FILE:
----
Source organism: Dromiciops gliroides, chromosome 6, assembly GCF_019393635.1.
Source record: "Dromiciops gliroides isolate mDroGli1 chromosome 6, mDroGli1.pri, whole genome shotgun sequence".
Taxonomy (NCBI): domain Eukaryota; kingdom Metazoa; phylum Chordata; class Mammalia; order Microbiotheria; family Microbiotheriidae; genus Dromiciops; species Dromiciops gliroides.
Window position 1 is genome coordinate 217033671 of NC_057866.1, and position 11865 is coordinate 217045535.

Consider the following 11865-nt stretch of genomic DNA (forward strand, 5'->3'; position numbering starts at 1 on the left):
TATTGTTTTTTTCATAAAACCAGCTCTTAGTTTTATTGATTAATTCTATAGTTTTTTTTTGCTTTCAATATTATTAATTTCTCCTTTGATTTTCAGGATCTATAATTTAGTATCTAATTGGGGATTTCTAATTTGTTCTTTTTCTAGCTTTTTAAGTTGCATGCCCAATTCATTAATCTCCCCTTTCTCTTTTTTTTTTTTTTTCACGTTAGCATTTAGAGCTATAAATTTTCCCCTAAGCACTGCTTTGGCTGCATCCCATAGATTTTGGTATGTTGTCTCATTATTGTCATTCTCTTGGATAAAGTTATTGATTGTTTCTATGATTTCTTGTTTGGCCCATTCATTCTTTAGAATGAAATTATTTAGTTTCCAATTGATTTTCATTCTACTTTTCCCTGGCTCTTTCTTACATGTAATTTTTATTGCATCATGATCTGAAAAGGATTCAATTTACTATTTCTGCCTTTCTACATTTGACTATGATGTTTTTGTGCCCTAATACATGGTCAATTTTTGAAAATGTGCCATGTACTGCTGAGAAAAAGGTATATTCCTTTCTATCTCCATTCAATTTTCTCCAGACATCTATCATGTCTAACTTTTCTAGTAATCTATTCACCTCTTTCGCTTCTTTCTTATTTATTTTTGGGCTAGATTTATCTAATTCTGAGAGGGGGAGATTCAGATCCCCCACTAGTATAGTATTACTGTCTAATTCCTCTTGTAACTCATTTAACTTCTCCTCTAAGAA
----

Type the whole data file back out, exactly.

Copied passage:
Source organism: Dromiciops gliroides, chromosome 6, assembly GCF_019393635.1.
Source record: "Dromiciops gliroides isolate mDroGli1 chromosome 6, mDroGli1.pri, whole genome shotgun sequence".
Taxonomy (NCBI): domain Eukaryota; kingdom Metazoa; phylum Chordata; class Mammalia; order Microbiotheria; family Microbiotheriidae; genus Dromiciops; species Dromiciops gliroides.
Window position 1 is genome coordinate 217033671 of NC_057866.1, and position 11865 is coordinate 217045535.

Consider the following 11865-nt stretch of genomic DNA (forward strand, 5'->3'; position numbering starts at 1 on the left):
TATTGTTTTTTTCATAAAACCAGCTCTTAGTTTTATTGATTAATTCTATAGTTTTTTTTTGCTTTCAATATTATTAATTTCTCCTTTGATTTTCAGGATCTATAATTTAGTATCTAATTGGGGATTTCTAATTTGTTCTTTTTCTAGCTTTTTAAGTTGCATGCCCAATTCATTAATCTCCCCTTTCTCTTTTTTTTTTTTTTTCACGTTAGCATTTAGAGCTATAAATTTTCCCCTAAGCACTGCTTTGGCTGCATCCCATAGATTTTGGTATGTTGTCTCATTATTGTCATTCTCTTGGATAAAGTTATTGATTGTTTCTATGATTTCTTGTTTGGCCCATTCATTCTTTAGAATGAAATTATTTAGTTTCCAATTGATTTTCATTCTACTTTTCCCTGGCTCTTTCTTACATGTAATTTTTATTGCATCATGATCTGAAAAGGATTCAATTTACTATTTCTGCCTTTCTACATTTGACTATGATGTTTTTGTGCCCTAATACATGGTCAATTTTTGAAAATGTGCCATGTACTGCTGAGAAAAAGGTATATTCCTTTCTATCTCCATTCAATTTTCTCCAGACATCTATCATGTCTAACTTTTCTAGTAATCTATTCACCTCTTTCGCTTCTTTCTTATTTATTTTTGGGCTAGATTTATCTAATTCTGAGAGGGGGAGATTCAGATCCCCCACTAGTATAGTATTACTGTCTAATTCCTCTTGTAACTCATTTAACTTCTCCTCTAAGAA